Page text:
I don't even know what to do with the idea that doctors and lawyers are hired by incompetents. But I do know what to do with the idea that experienced administrators can be the gatekeepers of the profession. First, not all administrators are experienced. Second, since organizations like Teach for America and Relay Graduate School have opened the profession  to anyone with a pulse, I'm not prepared to assume that every administrator is fit to sort teachers.

11) By far, the most effective way to improve teacher quality is to require administrators to selectively retain, after the first few years of experience, only the more effective teachers.

But administrators can do this now. Administrators can totally catch or release whatever teaching fish they catch. So what could be the barrier the writers are concerned about. Oh, come on-- you know. We've been slow to getting to this, but here we go.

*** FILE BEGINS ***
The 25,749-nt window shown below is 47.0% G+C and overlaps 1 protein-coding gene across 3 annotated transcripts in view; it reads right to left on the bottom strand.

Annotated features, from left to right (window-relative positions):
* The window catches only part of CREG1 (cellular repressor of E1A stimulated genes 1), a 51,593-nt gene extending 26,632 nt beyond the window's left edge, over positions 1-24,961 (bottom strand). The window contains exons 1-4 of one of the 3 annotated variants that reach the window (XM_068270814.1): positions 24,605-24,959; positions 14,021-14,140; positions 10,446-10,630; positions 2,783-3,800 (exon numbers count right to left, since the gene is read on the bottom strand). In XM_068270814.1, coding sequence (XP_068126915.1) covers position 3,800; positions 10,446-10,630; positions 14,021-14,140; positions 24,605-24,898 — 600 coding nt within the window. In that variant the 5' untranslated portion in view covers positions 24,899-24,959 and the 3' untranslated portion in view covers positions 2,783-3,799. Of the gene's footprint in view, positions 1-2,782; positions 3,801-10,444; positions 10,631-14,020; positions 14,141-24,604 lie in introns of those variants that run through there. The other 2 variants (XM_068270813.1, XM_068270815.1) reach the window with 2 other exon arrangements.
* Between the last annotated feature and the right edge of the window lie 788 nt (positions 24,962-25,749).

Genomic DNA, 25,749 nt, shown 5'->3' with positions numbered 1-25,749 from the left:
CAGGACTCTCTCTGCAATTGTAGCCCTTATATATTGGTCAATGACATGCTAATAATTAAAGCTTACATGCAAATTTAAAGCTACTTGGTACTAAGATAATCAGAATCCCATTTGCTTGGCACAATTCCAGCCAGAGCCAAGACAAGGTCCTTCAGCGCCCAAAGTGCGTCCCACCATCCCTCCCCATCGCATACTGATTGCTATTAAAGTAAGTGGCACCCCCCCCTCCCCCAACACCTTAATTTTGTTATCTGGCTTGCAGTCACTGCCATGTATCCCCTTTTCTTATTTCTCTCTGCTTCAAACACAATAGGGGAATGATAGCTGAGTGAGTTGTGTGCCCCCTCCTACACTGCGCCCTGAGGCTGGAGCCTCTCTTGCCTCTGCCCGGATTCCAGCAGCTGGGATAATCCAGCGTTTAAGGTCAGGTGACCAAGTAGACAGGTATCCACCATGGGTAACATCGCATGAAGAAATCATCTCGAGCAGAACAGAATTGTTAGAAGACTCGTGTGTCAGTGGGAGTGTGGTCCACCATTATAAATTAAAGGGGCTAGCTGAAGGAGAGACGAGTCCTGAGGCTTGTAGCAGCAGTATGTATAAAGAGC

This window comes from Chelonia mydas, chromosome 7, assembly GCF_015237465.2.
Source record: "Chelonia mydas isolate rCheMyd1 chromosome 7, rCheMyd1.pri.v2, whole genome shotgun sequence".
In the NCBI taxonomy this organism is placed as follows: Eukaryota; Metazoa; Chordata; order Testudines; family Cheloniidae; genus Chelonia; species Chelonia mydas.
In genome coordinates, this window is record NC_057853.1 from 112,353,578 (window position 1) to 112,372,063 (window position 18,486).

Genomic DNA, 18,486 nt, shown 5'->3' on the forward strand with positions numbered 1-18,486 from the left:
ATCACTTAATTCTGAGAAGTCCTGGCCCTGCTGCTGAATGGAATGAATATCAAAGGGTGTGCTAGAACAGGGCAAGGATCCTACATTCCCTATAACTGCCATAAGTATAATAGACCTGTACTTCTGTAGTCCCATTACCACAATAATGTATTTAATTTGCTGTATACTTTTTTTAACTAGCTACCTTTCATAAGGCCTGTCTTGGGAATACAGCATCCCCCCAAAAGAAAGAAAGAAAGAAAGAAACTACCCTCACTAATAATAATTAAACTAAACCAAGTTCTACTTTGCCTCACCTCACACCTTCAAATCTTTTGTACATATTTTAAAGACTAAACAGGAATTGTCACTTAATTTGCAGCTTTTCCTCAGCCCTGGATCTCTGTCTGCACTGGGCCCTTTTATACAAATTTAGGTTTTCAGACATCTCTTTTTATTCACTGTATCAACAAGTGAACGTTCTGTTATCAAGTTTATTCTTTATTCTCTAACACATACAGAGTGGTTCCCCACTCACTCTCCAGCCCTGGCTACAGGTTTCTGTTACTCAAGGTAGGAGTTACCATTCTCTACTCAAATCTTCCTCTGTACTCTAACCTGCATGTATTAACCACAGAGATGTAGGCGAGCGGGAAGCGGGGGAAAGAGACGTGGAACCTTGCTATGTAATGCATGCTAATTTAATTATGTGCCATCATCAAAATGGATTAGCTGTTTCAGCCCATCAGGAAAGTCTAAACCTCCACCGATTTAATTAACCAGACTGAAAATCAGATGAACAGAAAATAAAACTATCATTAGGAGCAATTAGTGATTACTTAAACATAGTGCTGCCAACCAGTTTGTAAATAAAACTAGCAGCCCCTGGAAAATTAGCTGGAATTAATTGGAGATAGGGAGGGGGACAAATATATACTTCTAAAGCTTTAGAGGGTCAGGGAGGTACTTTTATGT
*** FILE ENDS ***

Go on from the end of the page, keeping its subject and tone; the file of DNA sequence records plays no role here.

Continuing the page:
The biggest barrier to improving teacher quality is therefore union contracts that block such selective retentions and, with lock step pay, eliminate success-based compensation.

Yes, those damned unions.

It's not clear to me what "selective retention" the union thwarts, but the assumption here that "success-based competition" would somehow improve teaching is a deeply dumb idea without the slightest bit of support. In fact, Microsoft abandoned it and Sears is currently dying from it.

12) Truth be told, incumbents like licensing because it reduces competition from entrants, keeps incomes high, and raises the status. Why else require florists, manicurists, or auctioneers to get licenses to cut flowers, nails, or deals. Do you really need 300 hours of supervised training to shampoo hair safely (in Tennessee)? Or seven years of training to be an interior designer (in DC)?